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Join us for the third talk in the Development Reimagined series, focused on the theme of disrupting development and the future through innovative approaches and new thinking.
What is the role of scientists in environmental regulation? This project is looking for communication gaps in the science-decision makers interface in the national context, wherein the formal structures are very weak or non-existent. The interaction of different stakeholders (congressman, local regulators and civil society) with scientific knowledge is mediated in different ways to inform and produce environmental regulation. Two environmental conflicts are contrasted and examined in Chile: the successful creation of the urban wetlands protection bill in Valdivia, and the multilayered air, soil and water pollution in Antofagasta. In both cases, scientists have been involved in different policy stages and taking up different roles.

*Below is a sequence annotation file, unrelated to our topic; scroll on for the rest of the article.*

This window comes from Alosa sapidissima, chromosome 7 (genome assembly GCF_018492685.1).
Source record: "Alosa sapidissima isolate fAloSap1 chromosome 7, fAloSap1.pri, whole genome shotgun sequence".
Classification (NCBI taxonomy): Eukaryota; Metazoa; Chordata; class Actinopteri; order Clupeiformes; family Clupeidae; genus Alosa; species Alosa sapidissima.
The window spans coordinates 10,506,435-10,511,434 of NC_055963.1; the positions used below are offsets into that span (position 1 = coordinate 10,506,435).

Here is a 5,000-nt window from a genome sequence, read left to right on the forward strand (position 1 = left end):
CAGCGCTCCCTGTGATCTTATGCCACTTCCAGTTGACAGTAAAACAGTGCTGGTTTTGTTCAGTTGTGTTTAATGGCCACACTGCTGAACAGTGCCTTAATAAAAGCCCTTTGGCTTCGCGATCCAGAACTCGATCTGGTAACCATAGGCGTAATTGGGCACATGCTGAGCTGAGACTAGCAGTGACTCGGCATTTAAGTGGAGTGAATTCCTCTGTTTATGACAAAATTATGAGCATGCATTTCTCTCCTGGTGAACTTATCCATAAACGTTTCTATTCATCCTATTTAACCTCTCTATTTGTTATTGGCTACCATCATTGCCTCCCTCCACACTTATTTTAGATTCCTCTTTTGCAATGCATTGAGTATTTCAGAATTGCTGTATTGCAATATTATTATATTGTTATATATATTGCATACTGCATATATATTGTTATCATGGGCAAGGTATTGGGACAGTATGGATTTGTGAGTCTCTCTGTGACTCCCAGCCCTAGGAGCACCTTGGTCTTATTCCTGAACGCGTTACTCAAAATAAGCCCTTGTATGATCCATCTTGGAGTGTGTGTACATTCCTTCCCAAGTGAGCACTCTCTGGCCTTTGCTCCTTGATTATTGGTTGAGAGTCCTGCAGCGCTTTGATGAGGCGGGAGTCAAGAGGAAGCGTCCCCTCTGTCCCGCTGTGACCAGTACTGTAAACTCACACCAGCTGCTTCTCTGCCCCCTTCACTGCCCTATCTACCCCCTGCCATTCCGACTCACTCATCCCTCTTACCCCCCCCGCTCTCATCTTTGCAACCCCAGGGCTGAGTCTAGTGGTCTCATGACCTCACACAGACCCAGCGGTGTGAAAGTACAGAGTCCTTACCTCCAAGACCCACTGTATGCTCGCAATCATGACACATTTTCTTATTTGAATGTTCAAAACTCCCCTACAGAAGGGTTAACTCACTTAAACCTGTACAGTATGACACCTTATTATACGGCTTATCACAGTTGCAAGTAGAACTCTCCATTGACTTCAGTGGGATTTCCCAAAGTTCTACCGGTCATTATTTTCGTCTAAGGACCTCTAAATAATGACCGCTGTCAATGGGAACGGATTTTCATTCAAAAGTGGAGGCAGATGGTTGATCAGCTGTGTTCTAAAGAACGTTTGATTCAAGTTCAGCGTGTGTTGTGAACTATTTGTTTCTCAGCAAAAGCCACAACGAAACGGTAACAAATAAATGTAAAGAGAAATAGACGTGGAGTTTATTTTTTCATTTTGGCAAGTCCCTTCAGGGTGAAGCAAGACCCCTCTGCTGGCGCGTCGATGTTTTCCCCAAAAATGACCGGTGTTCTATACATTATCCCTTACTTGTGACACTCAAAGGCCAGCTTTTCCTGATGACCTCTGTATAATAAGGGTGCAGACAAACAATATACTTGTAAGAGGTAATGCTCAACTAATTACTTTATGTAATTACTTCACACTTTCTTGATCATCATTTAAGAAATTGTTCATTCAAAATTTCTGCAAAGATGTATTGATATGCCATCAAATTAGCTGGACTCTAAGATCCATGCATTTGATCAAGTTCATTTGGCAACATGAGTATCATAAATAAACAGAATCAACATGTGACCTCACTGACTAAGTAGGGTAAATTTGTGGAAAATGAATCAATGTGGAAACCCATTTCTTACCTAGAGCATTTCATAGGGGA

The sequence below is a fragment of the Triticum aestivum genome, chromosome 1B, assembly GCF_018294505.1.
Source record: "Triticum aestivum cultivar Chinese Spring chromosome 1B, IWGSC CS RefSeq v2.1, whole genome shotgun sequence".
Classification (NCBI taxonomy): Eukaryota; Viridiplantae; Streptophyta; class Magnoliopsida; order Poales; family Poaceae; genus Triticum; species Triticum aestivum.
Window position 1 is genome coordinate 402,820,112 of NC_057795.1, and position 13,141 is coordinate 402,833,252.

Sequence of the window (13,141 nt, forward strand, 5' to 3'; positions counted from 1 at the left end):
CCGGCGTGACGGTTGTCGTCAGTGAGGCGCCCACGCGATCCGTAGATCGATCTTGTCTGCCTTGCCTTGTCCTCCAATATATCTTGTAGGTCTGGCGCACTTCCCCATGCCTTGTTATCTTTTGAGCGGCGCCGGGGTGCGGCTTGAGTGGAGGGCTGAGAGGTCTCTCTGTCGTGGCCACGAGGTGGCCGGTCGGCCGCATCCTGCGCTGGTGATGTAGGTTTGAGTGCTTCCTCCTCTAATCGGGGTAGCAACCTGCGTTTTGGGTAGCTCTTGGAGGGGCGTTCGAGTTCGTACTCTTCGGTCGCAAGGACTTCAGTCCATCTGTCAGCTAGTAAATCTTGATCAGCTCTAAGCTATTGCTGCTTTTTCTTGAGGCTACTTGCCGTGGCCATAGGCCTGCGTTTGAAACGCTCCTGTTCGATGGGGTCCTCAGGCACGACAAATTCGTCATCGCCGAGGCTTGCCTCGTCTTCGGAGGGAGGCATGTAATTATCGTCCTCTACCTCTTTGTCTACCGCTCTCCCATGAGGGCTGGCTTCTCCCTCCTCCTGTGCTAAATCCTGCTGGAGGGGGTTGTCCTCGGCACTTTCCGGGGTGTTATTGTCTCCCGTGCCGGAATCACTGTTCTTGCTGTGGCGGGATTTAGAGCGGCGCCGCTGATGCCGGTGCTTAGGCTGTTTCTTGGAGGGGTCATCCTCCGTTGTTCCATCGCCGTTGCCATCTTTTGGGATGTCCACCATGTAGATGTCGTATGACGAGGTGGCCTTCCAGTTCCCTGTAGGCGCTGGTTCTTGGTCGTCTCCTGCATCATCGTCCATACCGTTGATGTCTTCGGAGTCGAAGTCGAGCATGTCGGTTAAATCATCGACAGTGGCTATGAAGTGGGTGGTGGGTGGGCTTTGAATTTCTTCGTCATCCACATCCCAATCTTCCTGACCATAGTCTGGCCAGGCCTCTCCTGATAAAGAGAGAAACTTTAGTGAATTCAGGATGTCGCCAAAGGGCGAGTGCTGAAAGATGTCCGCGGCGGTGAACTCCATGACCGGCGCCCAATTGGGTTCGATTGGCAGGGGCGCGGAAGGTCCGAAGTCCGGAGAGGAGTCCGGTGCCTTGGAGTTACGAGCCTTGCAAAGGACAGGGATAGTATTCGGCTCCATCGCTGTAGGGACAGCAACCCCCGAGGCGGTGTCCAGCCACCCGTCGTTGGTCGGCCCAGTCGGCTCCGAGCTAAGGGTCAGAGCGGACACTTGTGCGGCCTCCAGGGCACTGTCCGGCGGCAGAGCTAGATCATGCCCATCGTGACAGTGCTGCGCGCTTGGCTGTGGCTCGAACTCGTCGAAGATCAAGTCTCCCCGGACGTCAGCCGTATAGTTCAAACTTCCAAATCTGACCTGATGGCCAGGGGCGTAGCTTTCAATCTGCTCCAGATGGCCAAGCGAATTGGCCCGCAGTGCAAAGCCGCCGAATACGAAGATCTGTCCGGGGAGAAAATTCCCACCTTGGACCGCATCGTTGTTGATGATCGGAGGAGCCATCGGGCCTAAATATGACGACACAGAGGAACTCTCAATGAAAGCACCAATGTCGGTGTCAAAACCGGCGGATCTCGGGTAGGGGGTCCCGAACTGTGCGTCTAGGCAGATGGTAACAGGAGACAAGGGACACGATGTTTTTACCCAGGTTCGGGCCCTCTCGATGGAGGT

Soledad Quiroz is a Chilean biochemist, PhD in biochemistry and molecular biology from Michigan State University and Master in Public Policy and Management from Heinz College at Carnegie Mellon University. Her research has focused on recent science and innovation governance in Chile, publishing the book titled “Science, the Forgotten Pillar in Chilean Development” in 2016. Lately, she has turned to the system for science advice, becoming a member of the steering committee of the Latin American chapter of INGSA (International Network for Government Science Advise), and currently a 2019 research associate.